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The Legendary Powers of Asparagus

Last week, I praised late-stage capitalism and the global supply chain for the availability of blackberries, and I’d like to extend my appreciation of such modern miracles to one of my favorite vegetables, asparagus.

Asparagus is, of course, the supreme spring vegetable, and it never tastes better than this time of year. But no matter what the calendar says, it’s not quite spring here, and I haven’t seen any local stalks in stores (I came up empty handed on my last two trips to the Green Market). So the asparagus I’m getting from the Park Slope Food Coop must be coming from somewhere else.

No matter where it comes from, it is heaven sent. Asparagus not only tastes delicious, but it has a fascinating history and magical powers.

The vegetable was prized by Egyptians and Romans, and so sought after for its medicinal and culinary properties that Roman emperors kept a special fleet on hand for the expressed purpose of fetching it. More recently, circa 1979, it was declared as a cure for cancer. Many of these claims may be suspect, but they’re fun to know about.

And I can now certify that asparagus has a previously undiscovered power—to mesmerize small children. On Saturday, Pinta wanted to help me make dinner. Cooking with one’s children is an admirable goal, but it is not an easy one. The task has been described by Santa Maria as akin to “showering with monkeys,” and that pretty much sums it up.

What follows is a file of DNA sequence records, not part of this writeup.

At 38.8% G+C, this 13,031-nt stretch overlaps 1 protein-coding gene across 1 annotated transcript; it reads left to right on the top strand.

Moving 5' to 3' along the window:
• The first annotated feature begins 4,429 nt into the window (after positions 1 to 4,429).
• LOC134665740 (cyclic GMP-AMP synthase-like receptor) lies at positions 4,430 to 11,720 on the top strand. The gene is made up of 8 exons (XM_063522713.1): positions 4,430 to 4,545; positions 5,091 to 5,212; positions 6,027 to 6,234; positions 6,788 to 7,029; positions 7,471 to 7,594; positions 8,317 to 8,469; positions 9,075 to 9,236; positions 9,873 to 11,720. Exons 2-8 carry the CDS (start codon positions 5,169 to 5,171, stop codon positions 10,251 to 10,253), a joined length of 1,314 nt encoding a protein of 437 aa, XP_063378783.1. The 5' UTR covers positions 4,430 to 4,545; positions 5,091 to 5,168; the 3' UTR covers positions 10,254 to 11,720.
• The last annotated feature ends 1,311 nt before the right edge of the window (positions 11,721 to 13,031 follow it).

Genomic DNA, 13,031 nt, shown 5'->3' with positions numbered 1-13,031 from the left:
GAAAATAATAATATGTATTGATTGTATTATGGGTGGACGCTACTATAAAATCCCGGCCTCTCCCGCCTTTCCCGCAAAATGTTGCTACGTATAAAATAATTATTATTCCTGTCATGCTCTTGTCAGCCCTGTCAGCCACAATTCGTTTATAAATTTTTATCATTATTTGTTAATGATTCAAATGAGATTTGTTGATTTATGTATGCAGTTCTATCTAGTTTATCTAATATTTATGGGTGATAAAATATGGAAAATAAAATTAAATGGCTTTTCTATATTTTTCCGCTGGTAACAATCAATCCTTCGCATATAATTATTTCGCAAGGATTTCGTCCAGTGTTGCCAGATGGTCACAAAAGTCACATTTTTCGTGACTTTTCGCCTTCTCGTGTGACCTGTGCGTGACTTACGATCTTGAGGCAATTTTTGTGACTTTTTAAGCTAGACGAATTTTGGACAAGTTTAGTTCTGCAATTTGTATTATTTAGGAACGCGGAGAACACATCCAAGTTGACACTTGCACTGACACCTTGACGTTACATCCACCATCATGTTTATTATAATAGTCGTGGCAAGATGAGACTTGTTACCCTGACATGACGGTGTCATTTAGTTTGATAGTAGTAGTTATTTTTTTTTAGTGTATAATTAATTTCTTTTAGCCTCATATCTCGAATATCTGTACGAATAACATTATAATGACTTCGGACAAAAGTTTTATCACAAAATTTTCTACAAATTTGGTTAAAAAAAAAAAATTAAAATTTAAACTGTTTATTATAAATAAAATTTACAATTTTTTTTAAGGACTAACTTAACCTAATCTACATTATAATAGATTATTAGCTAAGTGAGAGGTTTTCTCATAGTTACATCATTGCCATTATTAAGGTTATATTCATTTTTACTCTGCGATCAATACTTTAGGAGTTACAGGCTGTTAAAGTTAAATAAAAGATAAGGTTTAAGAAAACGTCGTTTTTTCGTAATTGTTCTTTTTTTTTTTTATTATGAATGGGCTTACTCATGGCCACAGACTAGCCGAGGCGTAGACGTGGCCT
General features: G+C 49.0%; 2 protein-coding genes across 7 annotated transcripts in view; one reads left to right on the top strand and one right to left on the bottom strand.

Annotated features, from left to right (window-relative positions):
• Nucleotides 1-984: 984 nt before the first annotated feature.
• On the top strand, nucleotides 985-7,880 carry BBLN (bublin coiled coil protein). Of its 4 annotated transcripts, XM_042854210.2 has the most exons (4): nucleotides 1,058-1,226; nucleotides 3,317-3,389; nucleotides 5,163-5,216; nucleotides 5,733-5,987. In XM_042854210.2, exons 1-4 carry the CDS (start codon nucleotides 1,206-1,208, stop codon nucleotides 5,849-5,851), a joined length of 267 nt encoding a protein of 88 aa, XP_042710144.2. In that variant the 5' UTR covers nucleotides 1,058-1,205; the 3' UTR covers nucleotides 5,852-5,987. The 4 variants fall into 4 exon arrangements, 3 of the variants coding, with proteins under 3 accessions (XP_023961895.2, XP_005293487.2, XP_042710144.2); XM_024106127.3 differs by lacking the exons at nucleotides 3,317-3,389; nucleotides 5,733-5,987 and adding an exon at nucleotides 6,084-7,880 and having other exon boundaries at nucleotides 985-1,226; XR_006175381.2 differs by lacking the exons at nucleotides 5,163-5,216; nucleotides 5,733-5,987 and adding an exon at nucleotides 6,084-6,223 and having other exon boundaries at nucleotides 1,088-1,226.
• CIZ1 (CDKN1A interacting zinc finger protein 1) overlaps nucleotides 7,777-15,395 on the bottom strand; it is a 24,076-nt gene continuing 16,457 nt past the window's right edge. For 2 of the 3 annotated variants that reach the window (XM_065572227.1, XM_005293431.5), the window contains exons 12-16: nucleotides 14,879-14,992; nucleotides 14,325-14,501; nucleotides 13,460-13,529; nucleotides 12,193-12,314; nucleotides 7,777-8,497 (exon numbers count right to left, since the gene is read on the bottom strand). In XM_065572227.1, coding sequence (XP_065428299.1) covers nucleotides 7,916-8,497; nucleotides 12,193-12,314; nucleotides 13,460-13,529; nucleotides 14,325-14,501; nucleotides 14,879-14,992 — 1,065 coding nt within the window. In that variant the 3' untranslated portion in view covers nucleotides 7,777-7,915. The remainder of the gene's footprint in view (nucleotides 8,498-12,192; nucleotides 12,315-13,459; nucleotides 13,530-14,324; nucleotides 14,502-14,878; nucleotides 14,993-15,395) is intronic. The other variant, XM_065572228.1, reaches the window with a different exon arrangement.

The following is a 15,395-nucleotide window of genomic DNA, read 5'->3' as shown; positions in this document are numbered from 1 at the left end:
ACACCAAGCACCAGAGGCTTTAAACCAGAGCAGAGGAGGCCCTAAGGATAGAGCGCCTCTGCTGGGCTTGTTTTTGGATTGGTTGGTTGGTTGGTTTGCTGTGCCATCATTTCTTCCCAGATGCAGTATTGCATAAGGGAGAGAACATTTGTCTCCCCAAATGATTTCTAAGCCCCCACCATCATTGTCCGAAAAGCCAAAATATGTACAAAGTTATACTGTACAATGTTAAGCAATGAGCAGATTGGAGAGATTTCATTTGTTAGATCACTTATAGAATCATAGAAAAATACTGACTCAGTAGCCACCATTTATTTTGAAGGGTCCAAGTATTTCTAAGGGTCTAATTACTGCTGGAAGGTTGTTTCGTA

But I love spending time with my children, and I’m fortunate that they’re at an age where they love spending it with me. When Pinta said she wanted to help, I was game.

We were having a simple dinner of flounder, asparagus, and baguette, so there wasn’t much to do (I complicated things by adding to the mix oysters on the half shell, fresh guacamole, and fresh salsa, but that was my problem, not hers).

Pinta helped me break the ends off the asparagus, and wash them in the sink. She spent a good half hour getting those stalks clean. She loved swirling them around in the water, shaking them out, and then doing all over again. She was happy, and it gave me time to finish making the rest of dinner. Talk about magic.

Roast Asparagus


  • 1 bunch asparagus, stems broken off, and washed.
  • Olive oil
  • Salt and pepper

Pre-heat oven to 350 degrees.

Lay the asparagus stalks in one layer on a baking sheet. Dress with a bit of olive oil and salt and pepper.

Roast for about 20 minutes, or until the stalks are crispy on the outside and sufficiently tender on the inside.

Serve them plain, with a vinaigrette on the side, or dressed with balsamic vinegar and topped with parmesan.

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